HATRA, Iraq: Forensic experts digging for evidence against ousted Iraqi leader Saddam Hussein have carried out their first full exhumation of a mass grave filled with the skeletons of scores of women and children, many shot in the back of the head.
"This is all women and children. We have taken in excess of 120 bodies out of there," said U.S. investigator Greg Kehoe as he stood over one of nine trenches piled with bones and scraps of clothes and jewelry near the northern Iraqi town of Hatra.
Among the dead are pregnant women, even a young boy still clutching his ball, whose bodies were ploughed into their earthen tombs by bulldozers.
"This is something in the time I've been doing mass graves I've never seen done before," said Kehoe, a lawyer who has also worked in the Balkans.
The bodies are believed to be those of hundreds of Kurds killed by Saddam's feared regime in a deadly campaign in 1987 and 1988, for which the toppled Iraqi leader is facing trial on charges of crimes against humanity.
"These bodies were just pushed in. It was all women and children. No men. All these people were executed with small arms fire ... (It) includes pregnant woman," said Kehoe.
There are about 40 known mass graves in Iraq containing possibly tens thousands of bodies dumped by Saddam Hussein's regime.
But exhumation has in many cases been a free-for-all, with relatives searching for loved ones in the early days after the fall of Baghdad accidentally destroying or tampering with evidence that could be used against Saddam.
Kehoe and a team of U.S., British and Iraqi forensic experts are now conducting full scientific exhumations to preserve hard evidence, uncovering the ghastly horrors of the old regime.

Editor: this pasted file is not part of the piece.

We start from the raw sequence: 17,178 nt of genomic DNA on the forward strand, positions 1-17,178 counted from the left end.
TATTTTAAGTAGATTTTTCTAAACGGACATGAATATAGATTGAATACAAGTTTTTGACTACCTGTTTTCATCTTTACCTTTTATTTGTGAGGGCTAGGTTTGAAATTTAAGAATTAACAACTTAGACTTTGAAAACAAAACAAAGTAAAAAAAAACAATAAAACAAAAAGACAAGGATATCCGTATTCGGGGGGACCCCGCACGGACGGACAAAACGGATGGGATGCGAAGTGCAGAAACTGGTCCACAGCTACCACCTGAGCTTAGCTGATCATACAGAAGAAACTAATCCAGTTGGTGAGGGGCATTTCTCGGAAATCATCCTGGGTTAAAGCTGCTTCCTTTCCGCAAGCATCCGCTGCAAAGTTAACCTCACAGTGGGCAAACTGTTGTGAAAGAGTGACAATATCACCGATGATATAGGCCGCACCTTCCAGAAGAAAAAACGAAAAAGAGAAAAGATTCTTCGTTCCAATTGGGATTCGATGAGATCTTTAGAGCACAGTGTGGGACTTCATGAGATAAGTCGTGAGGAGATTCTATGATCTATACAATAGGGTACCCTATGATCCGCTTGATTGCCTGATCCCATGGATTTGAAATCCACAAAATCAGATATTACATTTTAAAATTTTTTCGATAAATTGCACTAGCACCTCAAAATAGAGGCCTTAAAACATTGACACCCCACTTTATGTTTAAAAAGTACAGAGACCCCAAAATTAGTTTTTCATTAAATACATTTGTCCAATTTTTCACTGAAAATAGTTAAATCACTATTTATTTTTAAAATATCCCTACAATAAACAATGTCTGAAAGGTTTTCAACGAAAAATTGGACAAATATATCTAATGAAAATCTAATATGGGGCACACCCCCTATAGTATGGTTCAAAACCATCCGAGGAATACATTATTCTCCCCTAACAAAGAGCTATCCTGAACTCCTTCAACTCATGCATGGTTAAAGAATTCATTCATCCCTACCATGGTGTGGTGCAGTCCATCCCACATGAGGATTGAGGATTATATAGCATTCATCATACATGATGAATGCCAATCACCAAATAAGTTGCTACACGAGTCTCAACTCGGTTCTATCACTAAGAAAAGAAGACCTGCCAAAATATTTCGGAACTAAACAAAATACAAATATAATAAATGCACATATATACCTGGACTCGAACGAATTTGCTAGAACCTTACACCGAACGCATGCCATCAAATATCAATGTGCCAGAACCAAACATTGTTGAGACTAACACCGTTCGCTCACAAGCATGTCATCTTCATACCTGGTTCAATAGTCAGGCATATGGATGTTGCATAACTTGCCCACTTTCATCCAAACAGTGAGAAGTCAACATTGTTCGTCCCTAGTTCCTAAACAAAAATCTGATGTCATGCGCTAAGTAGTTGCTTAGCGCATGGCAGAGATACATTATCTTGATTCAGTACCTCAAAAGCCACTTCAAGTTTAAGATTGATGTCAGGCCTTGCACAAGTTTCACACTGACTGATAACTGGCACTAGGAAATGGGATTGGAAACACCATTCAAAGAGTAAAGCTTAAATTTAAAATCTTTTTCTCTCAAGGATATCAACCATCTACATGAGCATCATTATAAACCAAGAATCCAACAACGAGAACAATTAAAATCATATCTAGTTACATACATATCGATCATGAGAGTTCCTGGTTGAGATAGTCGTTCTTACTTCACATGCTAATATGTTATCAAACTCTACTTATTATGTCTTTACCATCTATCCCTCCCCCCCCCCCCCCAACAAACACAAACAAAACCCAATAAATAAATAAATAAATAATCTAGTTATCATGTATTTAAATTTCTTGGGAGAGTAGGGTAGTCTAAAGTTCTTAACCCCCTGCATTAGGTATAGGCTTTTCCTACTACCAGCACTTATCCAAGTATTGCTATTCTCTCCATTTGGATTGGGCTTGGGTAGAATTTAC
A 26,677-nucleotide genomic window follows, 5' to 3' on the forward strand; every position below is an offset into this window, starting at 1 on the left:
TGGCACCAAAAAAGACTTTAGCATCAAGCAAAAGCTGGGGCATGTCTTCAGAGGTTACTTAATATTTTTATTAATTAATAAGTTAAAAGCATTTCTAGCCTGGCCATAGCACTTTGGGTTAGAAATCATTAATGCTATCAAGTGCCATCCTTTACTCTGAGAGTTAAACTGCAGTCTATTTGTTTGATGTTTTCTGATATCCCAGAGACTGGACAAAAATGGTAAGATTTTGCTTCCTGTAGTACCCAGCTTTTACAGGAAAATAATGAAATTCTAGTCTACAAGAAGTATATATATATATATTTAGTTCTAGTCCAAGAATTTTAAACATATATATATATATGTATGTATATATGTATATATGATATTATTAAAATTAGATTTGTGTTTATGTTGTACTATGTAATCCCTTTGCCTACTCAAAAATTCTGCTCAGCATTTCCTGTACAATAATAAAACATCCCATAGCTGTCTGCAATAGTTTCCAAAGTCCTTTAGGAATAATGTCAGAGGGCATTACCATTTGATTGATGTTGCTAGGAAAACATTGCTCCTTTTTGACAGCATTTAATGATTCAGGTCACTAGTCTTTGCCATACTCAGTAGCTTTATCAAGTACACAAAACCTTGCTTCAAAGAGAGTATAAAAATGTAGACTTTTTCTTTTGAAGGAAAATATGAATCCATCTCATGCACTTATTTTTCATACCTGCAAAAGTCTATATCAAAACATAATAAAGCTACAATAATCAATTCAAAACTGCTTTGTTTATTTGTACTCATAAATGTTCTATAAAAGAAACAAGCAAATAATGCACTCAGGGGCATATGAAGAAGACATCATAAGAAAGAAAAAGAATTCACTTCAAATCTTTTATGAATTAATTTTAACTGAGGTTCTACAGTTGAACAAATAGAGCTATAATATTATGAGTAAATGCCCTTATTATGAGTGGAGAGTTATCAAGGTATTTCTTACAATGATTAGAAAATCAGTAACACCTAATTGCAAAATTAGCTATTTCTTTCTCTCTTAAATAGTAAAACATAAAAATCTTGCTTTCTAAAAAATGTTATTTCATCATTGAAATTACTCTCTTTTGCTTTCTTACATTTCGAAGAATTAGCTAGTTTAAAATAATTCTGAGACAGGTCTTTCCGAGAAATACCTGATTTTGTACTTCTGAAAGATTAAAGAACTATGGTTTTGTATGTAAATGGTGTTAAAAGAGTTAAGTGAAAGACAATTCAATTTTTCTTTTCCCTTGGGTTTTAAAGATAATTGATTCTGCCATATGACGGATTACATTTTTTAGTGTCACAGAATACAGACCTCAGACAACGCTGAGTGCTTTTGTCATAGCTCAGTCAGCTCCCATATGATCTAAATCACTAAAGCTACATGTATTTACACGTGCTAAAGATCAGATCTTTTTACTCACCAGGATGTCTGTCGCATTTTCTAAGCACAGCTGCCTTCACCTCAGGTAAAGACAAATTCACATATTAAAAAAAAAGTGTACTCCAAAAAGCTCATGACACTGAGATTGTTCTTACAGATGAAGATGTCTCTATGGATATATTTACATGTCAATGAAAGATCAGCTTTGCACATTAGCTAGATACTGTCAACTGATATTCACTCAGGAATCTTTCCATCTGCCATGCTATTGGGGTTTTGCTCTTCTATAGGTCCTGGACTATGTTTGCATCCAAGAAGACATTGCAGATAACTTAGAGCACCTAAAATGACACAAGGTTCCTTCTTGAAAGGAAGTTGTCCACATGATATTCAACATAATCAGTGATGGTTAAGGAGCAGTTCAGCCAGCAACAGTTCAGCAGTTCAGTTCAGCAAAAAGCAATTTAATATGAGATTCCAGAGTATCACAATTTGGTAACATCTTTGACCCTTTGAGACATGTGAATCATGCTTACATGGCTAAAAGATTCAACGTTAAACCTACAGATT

Saddam, who first appeared before a court in July, faces seven charges including the 1987-88 offensive that saw Kurdish villages razed in northern Iraq and the gassing of the village of Halabja, which left 5,000 people dead.
Kehoe said the Hatra grave was the first to be exhumed according to international standards since his appointment last December, but said his team hopes to work on another 10 sites.
"Were trying to meet international standards that have been accepted by courts throughout the world," Kehoe said. "One woman when she was executed was carrying her two-year old child, shot in the back of the head. She was shot in the face," he said.
The former U.S. prosecutor's voice cracked as he showed slides of some of the victims.
"This is a young boy with a ball, still holding onto the ball when we uncovered him ... This is the little ball he was holding onto, you see his little arm right here, this little ball, this little arm, this little boy." In the end, he hopes to be able to identify the bodies and return them to families.
"Everybody said never again after the Holocaust. The world wasn't listening. That's how it happened again and again and again." He said he thinks often about the piles of children's bones he has seen in the dirt.
"Sometimes, you go in there, you see soldiers, and it's not to justify it, but my God, little babies, women, with their children shot in the back of the head ... Why?"